Wednesday, February 16, 2011

Week 17

Hello again everyone! We are in Week 17 of our trip to China, which means our next mandatory visa leave is upon us. For those of you who don't know, everyone on a tourist visa to China must leave the country every 60 days to maintain tourist status. If you don't leave, your visa may be revoked and you will owe the Chinese government a lot of yuan. Not fun. So, instead of going down that road, we are on vacation in Japan!! Haha. It seems like we just went to Hong Kong (our last visa-leave destination) a few weeks ago, and now we're back on the road again. With all that has been going on with Chinese New Year, we neglected to plan our Japan trip, except that we knew we were going to Disneyland Tokyo. We'll give you guys the low-down on what's good in Japan next week.

A couple weeks ago we had a chance to go down to Yuyuan Gardens, a classic tourist venue here in Shanghai. Since all of our tourist books have this place listed, we knew this would be a great place to check out. We headed down there the day after Chinese New Year. Apparently there is always a crowd at the Yuyuan Gardens because there is, in addition to the Gardens, a bizarre outside and it's where a lot of people go to shop. Although it's not as popular as the Gardens, the bizarre and market outside is just as much of an attraction in our opinion. There are so many little trinkets to look at that one could spend all day walking around outside. Clothing, musical instruments, antiques, furniture, and other random stuff. Getting through the crowd at the bizarre is definitely a cool Shanghai experience, so we took some video so you guys could see for yourselves.

Once we were able to get through the sea of humanity outside, we finally arrived at Yuyuan Gardens. If you haven't had a chance to come to Shanghai, but are thinking about coming, we definitely recommend checking this place out. Established sometime in the mid-1500's, the Yuyuan Gardens was built by the son of a government official of the Ming Dynasty for his parents. He wanted a place for them to be able to enjoy their old age, which is partly how it got it's name: One of the older meanings of "Yu" in Chinese is pleasing or satisfying. If you were able to see this place in your mind without all of the tourists roaming about, you might be able to imagine how peaceful it would have been 400 years ago. There are many old trees and rockery, ponds to sit by, and details on the structures and grounds that make you wonder how long they must have spent building. Each hall still has a lot of furniture from the Ming Dynasty period, and it is set up to mirror what it would have looked like back then. The Crown Jewel of Yuyuan Gardens is the Exquisite Jade Rock, which you can see in the next video.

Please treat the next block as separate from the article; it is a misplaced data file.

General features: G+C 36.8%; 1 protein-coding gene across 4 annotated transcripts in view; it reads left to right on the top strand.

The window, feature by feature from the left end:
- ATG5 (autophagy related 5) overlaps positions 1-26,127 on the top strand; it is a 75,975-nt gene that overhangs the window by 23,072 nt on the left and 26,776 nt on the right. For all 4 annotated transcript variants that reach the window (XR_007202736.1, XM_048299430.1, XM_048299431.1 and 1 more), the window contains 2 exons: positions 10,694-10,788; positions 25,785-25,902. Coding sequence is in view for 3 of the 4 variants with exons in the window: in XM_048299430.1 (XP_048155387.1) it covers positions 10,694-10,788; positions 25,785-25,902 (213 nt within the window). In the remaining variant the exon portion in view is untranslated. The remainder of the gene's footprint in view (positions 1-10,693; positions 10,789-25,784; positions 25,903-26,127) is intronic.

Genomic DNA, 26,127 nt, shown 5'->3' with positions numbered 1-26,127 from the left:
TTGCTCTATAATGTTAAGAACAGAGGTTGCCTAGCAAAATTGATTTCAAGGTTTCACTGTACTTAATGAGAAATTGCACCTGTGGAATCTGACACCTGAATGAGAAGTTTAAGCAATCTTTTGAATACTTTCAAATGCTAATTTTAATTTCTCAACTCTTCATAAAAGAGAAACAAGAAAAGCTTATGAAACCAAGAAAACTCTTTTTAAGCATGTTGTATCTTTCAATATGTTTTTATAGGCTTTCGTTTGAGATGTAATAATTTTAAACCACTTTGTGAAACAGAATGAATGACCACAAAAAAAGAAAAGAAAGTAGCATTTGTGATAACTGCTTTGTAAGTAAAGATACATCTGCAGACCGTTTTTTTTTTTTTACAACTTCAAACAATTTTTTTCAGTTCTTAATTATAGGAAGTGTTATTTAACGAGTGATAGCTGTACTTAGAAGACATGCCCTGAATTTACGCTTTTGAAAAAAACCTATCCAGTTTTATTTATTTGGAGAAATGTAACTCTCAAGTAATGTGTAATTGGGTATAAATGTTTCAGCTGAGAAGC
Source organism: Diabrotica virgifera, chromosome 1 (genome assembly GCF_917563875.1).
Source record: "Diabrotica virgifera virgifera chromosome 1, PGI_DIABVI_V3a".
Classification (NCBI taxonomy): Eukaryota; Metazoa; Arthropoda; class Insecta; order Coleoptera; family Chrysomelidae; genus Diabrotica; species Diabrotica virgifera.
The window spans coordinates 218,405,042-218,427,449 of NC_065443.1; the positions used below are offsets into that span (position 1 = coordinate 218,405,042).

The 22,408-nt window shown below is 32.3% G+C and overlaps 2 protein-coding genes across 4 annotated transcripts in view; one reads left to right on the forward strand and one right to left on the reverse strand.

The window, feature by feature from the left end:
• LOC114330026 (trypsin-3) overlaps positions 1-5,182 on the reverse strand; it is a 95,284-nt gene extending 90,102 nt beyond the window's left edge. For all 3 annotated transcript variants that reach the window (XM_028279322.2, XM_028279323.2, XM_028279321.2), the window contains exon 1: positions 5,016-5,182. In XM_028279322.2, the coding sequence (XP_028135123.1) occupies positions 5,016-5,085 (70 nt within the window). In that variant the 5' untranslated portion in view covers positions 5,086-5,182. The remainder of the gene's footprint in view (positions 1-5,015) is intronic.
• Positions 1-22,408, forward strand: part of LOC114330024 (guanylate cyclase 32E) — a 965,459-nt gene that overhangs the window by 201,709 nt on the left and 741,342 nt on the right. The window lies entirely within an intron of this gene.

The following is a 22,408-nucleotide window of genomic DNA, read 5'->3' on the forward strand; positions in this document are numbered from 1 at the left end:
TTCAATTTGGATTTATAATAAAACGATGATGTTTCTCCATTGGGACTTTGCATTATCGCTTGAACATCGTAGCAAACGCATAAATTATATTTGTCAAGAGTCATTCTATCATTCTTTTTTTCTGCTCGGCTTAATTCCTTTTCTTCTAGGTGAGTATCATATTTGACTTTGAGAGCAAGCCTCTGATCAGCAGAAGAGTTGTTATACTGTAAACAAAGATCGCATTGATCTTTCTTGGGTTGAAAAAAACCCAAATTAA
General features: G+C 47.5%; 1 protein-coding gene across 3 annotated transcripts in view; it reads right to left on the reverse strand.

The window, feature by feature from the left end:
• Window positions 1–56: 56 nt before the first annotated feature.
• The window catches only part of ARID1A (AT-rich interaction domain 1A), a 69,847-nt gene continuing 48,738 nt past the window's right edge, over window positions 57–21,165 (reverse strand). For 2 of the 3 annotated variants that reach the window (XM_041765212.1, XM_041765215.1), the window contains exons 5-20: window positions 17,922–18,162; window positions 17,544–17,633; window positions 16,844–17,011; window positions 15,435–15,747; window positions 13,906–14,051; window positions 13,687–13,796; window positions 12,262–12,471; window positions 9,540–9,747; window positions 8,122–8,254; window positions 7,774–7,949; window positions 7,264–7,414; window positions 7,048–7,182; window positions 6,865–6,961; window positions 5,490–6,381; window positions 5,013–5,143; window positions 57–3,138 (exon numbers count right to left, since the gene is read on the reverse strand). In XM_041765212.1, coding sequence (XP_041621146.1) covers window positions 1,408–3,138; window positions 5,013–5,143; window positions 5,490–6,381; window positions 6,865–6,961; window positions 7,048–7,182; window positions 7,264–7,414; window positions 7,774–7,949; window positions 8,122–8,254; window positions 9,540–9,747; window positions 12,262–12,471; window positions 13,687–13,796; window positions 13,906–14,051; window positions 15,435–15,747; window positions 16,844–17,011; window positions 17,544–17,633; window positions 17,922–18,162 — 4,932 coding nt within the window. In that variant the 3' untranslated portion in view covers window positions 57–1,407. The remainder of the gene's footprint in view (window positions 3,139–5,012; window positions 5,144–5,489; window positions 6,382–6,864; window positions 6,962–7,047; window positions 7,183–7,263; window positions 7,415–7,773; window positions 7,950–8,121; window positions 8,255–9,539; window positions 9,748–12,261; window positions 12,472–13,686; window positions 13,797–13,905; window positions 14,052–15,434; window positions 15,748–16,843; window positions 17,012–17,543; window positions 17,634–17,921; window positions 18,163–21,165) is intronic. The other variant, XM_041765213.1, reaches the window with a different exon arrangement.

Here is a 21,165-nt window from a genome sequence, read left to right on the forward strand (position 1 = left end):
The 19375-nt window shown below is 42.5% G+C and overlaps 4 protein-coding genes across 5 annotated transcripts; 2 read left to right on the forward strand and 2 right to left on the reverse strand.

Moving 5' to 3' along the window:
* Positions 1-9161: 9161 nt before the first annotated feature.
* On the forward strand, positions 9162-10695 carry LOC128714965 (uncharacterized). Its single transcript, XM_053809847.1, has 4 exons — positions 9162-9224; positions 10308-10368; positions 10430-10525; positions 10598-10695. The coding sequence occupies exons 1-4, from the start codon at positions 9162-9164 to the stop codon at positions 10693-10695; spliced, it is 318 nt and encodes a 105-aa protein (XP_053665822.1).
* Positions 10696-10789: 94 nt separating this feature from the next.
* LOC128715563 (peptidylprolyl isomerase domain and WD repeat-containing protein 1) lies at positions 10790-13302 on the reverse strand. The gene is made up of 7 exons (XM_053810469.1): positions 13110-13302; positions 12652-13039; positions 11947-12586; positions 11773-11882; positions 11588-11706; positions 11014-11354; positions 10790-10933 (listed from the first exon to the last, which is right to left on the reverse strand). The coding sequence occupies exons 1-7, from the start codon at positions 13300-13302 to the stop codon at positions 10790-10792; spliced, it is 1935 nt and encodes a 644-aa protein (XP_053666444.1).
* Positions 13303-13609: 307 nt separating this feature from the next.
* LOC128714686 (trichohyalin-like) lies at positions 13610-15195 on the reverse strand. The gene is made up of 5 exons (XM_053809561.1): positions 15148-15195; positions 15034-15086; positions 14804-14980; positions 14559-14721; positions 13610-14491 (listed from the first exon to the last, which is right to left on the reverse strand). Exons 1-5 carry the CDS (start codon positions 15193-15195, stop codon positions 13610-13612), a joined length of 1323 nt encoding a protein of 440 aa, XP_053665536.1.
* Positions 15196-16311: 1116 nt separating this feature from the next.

In the next few days we will be finishing our trip with a stop in Tokyo. Look forward to seeing pictures and video in next week's post. We just want to thank all you for reading our blog and taking an interest in our trip, we hope you continue to enjoy it. We'll see you (virtually) next week.

Maybe It's Just Me

I finished up my temporary job last week at the web development company, and really enjoyed being able to see what it's like to work in China. One amusing part of my day was riding the subway with people who push and shove. I understand that people need to get where they are going, but one incident last week made me think that people here just simply like to be close to each other.

Like any normal morning, I was moseying to the headache that we call a subway with my morning cup of Starbucks (not to be confused with my afternoon cup of Starbucks). As the train pulls up, people start crowding around the door, shoving other people out of the way and getting one step closer to a train that everyone is going to get on anyways. When the doors open, I was standing in front of a couple of guys who looked up at me confused, because I let them go ahead of me. So we all get on the train and I walk over to the aisle where it's less crowded; I had my cup of joe and didn't want to spill it. I was a little curious why most people crammed themselves next to the door just inside the train, since there was plenty of room in the aisle ways where I was standing. They were bunched so close together that one guy was holding his briefcase above his head. I just thought they might be standing by the door so they could get off at the next stop, but no one did. In fact, a second group of people, waiting at the next stop, got in the train and started pushing people out of the way so that they could stand next to the door. The guy with the briefcase accidentally hit a woman on the head and she pushed him for it, which then forced the guy in the aisle where there was much more room. Of course, the guy was pretty mad, since this woman just totally disrespected him in front of everyone. So what does he do? He walks right up, presses himself against the crowd standing next to the door, and then gets off 4 stops later. As I'm sipping my coffee and enjoying my elbow room, I couldn't help but laugh and think to myself, maybe it's just me.

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